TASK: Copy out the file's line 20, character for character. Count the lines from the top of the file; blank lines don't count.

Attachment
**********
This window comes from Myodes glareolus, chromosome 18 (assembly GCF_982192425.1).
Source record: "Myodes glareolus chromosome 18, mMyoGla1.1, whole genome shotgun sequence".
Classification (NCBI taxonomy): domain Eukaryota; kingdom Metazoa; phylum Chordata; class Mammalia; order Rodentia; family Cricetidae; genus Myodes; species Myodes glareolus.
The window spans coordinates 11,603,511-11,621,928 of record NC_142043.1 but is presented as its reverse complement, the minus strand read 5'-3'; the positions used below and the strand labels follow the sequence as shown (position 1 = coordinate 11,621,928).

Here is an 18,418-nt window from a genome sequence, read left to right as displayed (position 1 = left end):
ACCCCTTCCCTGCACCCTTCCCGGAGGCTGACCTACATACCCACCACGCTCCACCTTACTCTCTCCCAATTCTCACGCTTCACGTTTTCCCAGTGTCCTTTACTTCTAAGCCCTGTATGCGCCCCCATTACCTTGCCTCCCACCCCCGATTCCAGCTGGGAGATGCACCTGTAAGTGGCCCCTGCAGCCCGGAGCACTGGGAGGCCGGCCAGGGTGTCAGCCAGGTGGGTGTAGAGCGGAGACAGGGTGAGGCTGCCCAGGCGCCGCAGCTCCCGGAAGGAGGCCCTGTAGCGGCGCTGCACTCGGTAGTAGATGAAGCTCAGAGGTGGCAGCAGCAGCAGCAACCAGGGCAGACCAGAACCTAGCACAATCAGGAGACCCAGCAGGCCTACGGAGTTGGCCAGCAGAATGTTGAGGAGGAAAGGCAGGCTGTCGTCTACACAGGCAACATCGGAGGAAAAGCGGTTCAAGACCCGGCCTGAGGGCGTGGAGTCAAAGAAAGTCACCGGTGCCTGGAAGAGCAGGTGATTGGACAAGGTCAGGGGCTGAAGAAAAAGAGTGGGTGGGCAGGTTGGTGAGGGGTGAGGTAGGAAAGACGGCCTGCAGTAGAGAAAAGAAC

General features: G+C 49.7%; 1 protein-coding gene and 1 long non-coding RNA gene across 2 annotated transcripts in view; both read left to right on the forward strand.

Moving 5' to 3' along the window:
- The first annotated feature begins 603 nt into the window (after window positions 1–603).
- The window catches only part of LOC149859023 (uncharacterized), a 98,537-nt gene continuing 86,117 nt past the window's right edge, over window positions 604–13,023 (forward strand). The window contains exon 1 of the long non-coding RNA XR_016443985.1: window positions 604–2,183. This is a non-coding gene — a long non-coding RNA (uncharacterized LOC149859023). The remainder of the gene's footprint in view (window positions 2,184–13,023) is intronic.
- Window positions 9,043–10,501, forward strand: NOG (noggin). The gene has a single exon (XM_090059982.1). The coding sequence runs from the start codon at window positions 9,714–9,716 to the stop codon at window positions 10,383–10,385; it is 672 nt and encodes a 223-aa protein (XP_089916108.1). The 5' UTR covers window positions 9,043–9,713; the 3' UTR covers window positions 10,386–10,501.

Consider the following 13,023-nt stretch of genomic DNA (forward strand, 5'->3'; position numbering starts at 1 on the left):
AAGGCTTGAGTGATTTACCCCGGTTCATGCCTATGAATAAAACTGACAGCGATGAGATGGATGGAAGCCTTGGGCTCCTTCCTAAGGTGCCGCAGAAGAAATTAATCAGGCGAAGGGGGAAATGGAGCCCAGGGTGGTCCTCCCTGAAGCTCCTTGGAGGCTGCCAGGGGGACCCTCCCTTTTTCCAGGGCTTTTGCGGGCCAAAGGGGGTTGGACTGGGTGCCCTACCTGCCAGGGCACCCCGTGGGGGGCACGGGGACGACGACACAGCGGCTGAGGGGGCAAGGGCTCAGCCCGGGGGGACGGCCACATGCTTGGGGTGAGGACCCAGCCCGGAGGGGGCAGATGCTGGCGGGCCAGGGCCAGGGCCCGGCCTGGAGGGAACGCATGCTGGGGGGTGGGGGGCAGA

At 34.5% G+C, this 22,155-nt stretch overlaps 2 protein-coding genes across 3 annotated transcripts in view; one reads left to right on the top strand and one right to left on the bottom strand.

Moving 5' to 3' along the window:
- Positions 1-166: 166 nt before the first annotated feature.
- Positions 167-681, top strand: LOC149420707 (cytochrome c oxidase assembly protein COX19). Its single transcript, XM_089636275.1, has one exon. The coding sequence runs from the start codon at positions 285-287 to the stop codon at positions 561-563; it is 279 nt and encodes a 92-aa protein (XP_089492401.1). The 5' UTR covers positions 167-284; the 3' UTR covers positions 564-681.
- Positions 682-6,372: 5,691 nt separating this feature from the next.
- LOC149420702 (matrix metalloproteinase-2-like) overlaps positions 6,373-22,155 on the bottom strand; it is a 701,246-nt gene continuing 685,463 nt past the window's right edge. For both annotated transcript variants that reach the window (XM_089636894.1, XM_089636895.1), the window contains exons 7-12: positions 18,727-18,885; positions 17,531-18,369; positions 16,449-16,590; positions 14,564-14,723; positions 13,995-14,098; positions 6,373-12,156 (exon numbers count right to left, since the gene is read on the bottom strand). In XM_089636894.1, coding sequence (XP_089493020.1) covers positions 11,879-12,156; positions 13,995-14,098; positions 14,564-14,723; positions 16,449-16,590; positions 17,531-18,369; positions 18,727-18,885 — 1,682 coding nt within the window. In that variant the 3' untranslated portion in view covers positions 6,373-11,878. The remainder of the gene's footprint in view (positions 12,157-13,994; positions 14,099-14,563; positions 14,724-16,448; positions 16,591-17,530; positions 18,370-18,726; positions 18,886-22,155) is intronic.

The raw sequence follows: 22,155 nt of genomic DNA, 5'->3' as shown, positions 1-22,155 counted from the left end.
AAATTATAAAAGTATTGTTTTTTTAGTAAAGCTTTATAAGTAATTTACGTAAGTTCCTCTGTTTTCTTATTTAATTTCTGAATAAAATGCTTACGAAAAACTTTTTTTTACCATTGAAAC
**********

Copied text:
The raw sequence follows: 22,155 nt of genomic DNA, 5'->3' as shown, positions 1-22,155 counted from the left end.